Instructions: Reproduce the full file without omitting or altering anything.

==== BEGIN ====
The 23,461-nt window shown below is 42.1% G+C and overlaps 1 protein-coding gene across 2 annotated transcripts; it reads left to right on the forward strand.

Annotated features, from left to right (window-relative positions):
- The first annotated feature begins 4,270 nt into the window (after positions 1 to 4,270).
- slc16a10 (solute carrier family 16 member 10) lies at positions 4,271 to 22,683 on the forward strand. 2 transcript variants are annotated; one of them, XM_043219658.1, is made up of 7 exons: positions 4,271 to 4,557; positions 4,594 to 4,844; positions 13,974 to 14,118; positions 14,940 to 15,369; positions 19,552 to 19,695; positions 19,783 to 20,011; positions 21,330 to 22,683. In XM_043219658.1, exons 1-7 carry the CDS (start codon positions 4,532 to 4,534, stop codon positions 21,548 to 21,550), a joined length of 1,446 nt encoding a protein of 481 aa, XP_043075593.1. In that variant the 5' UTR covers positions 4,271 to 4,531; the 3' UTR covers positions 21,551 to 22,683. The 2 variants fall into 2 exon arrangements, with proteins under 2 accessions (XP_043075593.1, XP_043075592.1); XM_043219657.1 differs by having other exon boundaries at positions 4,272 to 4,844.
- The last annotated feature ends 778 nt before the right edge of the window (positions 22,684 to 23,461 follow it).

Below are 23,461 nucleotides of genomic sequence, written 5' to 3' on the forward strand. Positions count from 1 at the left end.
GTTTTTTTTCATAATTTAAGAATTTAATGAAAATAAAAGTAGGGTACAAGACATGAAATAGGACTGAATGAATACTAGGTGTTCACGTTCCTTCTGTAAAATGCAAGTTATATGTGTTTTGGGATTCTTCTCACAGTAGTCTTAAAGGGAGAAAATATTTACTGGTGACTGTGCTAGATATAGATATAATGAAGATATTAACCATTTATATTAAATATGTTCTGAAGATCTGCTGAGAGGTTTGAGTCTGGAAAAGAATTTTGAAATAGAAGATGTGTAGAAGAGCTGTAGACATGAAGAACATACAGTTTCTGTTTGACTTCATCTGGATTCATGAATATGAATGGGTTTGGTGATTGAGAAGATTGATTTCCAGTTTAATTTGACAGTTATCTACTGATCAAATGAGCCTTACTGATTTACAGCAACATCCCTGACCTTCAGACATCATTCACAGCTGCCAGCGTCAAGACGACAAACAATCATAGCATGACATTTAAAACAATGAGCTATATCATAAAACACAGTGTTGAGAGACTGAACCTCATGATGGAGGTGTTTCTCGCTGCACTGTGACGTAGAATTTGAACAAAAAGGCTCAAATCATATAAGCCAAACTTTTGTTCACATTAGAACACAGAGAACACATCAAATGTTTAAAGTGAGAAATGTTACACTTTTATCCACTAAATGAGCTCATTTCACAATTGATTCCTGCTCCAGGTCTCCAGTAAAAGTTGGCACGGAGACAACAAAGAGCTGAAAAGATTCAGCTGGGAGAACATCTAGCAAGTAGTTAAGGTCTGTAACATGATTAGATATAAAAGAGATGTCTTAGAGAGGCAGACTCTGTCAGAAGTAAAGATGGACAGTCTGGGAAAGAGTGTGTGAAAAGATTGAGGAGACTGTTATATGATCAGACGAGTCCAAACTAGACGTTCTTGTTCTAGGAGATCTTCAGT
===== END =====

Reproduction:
The 23,461-nt window shown below is 42.1% G+C and overlaps 1 protein-coding gene across 2 annotated transcripts; it reads left to right on the forward strand.

Annotated features, from left to right (window-relative positions):
- The first annotated feature begins 4,270 nt into the window (after positions 1 to 4,270).
- slc16a10 (solute carrier family 16 member 10) lies at positions 4,271 to 22,683 on the forward strand. 2 transcript variants are annotated; one of them, XM_043219658.1, is made up of 7 exons: positions 4,271 to 4,557; positions 4,594 to 4,844; positions 13,974 to 14,118; positions 14,940 to 15,369; positions 19,552 to 19,695; positions 19,783 to 20,011; positions 21,330 to 22,683. In XM_043219658.1, exons 1-7 carry the CDS (start codon positions 4,532 to 4,534, stop codon positions 21,548 to 21,550), a joined length of 1,446 nt encoding a protein of 481 aa, XP_043075593.1. In that variant the 5' UTR covers positions 4,271 to 4,531; the 3' UTR covers positions 21,551 to 22,683. The 2 variants fall into 2 exon arrangements, with proteins under 2 accessions (XP_043075593.1, XP_043075592.1); XM_043219657.1 differs by having other exon boundaries at positions 4,272 to 4,844.
- The last annotated feature ends 778 nt before the right edge of the window (positions 22,684 to 23,461 follow it).

Below are 23,461 nucleotides of genomic sequence, written 5' to 3' on the forward strand. Positions count from 1 at the left end.
GTTTTTTTTCATAATTTAAGAATTTAATGAAAATAAAAGTAGGGTACAAGACATGAAATAGGACTGAATGAATACTAGGTGTTCACGTTCCTTCTGTAAAATGCAAGTTATATGTGTTTTGGGATTCTTCTCACAGTAGTCTTAAAGGGAGAAAATATTTACTGGTGACTGTGCTAGATATAGATATAATGAAGATATTAACCATTTATATTAAATATGTTCTGAAGATCTGCTGAGAGGTTTGAGTCTGGAAAAGAATTTTGAAATAGAAGATGTGTAGAAGAGCTGTAGACATGAAGAACATACAGTTTCTGTTTGACTTCATCTGGATTCATGAATATGAATGGGTTTGGTGATTGAGAAGATTGATTTCCAGTTTAATTTGACAGTTATCTACTGATCAAATGAGCCTTACTGATTTACAGCAACATCCCTGACCTTCAGACATCATTCACAGCTGCCAGCGTCAAGACGACAAACAATCATAGCATGACATTTAAAACAATGAGCTATATCATAAAACACAGTGTTGAGAGACTGAACCTCATGATGGAGGTGTTTCTCGCTGCACTGTGACGTAGAATTTGAACAAAAAGGCTCAAATCATATAAGCCAAACTTTTGTTCACATTAGAACACAGAGAACACATCAAATGTTTAAAGTGAGAAATGTTACACTTTTATCCACTAAATGAGCTCATTTCACAATTGATTCCTGCTCCAGGTCTCCAGTAAAAGTTGGCACGGAGACAACAAAGAGCTGAAAAGATTCAGCTGGGAGAACATCTAGCAAGTAGTTAAGGTCTGTAACATGATTAGATATAAAAGAGATGTCTTAGAGAGGCAGACTCTGTCAGAAGTAAAGATGGACAGTCTGGGAAAGAGTGTGTGAAAAGATTGAGGAGACTGTTATATGATCAGACGAGTCCAAACTAGACGTTCTTGTTCTAGGAGATCTTCAGT